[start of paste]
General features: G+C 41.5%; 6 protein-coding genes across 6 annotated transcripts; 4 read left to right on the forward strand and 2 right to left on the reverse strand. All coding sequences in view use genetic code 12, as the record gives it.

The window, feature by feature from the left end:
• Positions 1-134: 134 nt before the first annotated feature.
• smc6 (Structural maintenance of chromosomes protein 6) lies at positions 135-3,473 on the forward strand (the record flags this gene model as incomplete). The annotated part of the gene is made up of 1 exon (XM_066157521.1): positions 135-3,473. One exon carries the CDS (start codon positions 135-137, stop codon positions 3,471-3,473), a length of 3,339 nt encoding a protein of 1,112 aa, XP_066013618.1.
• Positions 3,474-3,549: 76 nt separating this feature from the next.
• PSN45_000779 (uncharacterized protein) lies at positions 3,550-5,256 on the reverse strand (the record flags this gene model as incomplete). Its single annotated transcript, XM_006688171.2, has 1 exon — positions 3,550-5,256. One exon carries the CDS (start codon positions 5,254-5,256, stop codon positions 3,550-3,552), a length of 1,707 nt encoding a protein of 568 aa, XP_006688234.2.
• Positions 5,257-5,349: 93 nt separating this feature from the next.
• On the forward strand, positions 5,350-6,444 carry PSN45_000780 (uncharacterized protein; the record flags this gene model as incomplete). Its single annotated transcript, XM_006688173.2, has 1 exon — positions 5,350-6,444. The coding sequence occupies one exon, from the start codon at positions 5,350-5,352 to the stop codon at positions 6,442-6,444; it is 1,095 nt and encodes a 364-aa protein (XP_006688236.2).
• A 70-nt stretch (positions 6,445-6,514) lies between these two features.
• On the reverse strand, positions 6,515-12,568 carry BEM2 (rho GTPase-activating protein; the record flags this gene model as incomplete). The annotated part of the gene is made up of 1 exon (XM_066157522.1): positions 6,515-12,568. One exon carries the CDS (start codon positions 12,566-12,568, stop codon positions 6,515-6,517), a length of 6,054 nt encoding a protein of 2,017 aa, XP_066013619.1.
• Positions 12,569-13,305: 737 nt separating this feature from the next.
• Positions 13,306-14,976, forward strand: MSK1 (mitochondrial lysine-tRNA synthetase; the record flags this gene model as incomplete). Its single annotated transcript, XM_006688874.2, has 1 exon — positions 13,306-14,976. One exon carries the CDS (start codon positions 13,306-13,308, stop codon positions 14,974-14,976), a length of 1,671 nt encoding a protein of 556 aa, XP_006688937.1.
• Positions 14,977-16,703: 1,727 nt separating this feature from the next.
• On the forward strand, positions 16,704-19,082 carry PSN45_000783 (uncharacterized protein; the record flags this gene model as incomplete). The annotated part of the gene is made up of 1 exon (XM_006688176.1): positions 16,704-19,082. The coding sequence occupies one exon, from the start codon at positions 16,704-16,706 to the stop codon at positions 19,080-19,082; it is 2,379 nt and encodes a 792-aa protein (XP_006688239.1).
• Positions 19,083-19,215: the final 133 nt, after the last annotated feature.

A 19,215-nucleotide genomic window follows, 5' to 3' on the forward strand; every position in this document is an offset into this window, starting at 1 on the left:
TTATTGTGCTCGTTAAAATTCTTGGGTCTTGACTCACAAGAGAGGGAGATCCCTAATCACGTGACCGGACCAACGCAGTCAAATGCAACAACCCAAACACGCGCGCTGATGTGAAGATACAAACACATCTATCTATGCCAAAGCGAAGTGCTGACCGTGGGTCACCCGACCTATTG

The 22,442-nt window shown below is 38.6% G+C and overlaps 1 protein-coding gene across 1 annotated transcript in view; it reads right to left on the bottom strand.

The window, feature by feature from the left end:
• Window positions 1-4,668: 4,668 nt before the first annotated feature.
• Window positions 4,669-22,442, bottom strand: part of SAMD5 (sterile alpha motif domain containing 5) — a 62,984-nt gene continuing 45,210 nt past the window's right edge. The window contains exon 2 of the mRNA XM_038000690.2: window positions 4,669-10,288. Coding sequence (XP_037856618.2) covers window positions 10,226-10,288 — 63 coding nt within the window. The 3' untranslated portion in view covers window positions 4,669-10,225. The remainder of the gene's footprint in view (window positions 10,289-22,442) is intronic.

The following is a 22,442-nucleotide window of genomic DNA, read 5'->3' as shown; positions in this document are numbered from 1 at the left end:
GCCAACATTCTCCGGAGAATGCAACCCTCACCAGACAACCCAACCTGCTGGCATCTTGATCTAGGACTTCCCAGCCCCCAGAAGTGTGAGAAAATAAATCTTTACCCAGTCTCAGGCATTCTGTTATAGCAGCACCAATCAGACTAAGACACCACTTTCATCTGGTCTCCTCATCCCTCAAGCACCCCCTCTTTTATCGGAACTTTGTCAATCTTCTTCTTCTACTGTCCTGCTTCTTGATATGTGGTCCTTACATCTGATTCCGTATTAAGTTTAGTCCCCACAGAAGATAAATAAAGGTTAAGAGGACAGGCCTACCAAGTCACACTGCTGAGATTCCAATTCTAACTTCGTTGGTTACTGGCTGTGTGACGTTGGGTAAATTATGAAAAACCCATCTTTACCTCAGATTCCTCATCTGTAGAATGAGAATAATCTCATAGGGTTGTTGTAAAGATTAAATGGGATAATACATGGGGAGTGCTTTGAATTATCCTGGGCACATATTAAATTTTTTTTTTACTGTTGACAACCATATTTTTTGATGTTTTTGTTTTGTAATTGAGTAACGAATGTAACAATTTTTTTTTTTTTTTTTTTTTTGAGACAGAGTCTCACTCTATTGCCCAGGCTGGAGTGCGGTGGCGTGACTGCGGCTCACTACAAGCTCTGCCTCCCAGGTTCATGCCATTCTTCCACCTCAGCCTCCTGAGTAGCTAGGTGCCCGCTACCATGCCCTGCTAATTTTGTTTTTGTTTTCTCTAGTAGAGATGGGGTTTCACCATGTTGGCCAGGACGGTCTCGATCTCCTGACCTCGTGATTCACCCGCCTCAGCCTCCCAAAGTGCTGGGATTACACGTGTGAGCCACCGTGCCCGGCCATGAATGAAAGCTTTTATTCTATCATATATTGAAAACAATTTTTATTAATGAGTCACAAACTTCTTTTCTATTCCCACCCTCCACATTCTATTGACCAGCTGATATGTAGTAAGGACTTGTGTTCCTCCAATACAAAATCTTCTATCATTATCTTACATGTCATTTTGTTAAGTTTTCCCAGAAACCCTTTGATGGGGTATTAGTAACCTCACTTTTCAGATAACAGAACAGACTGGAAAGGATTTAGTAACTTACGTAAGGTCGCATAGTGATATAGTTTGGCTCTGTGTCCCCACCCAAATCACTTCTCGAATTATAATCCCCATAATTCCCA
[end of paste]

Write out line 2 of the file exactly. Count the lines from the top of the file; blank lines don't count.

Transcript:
The window, feature by feature from the left end: